“[Y]ou cannot go on ‘explaining away’ for ever: you will find that you have explained explanation itself away. You cannot go on ‘seeing through’ things for ever. The whole point of seeing through something is to see something through it. It is good that the window should be transparent, because the street or garden beyond it is opaque. How if you saw through the garden too? It is no use trying to ‘see through’ first principles. If you see through everything, then everything is transparent. But a wholly transparent world is an invisible world. To ‘see through’ all things is the same as not to see.”

I wholeheartedly recommend this book, although it is essentially philosophy and so will vex some readers. I read the Chronicles of Narnia as a boy, enjoying them somewhat less than the Lord of the Rings trilogy, which appealed to my love of history and myth and language in a different way entirely. But I renewed my love of Lewis as my own children began to read (and watch) Narnia, and even moreso when I finally acquainted myself with Mere Christianity. Abolition came on the recommendation of a good friend and deep thinker, and it is again clear to me that I must read more by C.S. Lewis.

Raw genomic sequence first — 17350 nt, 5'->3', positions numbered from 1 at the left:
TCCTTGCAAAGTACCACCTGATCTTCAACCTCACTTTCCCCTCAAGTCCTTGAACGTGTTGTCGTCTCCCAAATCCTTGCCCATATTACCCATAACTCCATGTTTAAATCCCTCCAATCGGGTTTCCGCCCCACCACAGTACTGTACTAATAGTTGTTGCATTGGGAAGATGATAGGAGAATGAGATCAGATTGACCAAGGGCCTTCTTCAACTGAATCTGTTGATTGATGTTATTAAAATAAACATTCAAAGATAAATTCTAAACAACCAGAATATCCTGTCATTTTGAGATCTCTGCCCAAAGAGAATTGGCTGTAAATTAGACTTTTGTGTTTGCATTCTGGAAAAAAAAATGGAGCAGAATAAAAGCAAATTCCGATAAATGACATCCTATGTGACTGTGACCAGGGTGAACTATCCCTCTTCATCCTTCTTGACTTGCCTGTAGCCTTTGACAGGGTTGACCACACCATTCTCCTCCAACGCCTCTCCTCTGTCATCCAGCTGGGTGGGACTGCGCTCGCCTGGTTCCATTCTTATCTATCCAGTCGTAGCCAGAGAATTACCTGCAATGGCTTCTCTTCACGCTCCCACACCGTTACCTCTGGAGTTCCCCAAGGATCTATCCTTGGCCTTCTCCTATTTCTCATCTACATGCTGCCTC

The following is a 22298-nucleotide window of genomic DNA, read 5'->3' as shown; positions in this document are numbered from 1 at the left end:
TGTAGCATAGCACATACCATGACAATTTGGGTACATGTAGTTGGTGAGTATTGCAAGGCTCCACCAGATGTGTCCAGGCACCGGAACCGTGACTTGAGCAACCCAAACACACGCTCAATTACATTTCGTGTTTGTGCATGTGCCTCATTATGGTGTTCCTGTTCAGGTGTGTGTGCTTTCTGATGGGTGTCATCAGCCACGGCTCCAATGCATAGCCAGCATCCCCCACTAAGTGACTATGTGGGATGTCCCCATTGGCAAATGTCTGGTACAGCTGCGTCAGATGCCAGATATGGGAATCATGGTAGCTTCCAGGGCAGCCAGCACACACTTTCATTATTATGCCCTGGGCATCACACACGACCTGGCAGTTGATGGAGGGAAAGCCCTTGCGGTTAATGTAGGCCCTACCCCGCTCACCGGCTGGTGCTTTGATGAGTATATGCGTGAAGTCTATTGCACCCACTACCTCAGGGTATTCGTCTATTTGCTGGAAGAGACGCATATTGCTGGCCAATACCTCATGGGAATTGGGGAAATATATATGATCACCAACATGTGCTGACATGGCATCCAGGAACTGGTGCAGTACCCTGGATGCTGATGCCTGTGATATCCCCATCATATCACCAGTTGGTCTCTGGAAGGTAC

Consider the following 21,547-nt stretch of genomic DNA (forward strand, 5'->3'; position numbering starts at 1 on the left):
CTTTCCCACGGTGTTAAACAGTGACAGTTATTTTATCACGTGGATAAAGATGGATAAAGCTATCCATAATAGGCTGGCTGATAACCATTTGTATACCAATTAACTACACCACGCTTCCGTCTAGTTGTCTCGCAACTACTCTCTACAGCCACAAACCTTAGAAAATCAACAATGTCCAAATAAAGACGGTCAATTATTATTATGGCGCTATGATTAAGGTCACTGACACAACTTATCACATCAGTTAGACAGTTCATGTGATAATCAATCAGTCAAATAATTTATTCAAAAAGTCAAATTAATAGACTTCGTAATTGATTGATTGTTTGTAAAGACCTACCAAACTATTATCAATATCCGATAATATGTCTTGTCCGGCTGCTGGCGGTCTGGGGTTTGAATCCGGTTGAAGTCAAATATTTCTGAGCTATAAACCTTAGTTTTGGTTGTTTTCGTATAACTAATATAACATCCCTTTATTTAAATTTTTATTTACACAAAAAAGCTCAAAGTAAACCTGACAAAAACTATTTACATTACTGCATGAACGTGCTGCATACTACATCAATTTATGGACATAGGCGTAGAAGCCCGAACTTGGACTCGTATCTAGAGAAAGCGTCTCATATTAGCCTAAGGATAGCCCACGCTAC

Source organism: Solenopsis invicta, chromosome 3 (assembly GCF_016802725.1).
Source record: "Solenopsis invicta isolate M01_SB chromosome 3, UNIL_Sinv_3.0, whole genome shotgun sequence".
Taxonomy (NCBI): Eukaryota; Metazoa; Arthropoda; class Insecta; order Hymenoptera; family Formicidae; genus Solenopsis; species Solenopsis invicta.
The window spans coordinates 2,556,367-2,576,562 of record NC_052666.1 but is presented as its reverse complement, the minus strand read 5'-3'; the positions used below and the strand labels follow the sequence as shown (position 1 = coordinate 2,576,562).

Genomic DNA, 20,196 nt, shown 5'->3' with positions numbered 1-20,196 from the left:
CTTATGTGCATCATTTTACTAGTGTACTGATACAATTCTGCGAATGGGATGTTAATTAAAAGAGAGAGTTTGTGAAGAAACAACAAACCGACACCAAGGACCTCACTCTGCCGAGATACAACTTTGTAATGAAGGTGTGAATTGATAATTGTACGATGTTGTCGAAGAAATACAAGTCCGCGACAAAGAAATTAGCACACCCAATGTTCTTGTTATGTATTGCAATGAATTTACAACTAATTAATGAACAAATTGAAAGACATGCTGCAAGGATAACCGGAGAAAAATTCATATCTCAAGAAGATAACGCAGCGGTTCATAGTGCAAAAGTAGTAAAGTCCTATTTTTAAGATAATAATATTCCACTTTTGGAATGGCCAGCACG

*Ferum victorem cepit essentially means “the conqueror is conquered,” I think.

Mere Christianity

I finished C.S. Lewis’s Mere Christianity after supper this evening. It’s a deceptively thin book for its substance — or put another way, much more has been written on the subject of Christian faith, and much less said, many times over. (I’m reading Dinesh D’Souza’s What’s So Great About Christianity right now, as well — much thicker, full of footnotes and sources and extremely interesting factoids … and not nearly as convincing as an apologetic work.)
Lewis’s little book is plain-spoken, well-argued, even-handed, and gentle. It is decidedly pro-Christianity, of course — that’s the point, after all. It gives great insight into why we believe what we believe, bolsters the believer’s faith, and may even send a doubter or two into a tailspin. Will it create new converts? Win fresh hearts and minds? Repel the atheist horde? Perhaps not. But I folded over many a page corner in my battered paperback copy.* I loved it.
* * * * *
* A habit I abandoned years and years ago, and only resurrected for this particular volume.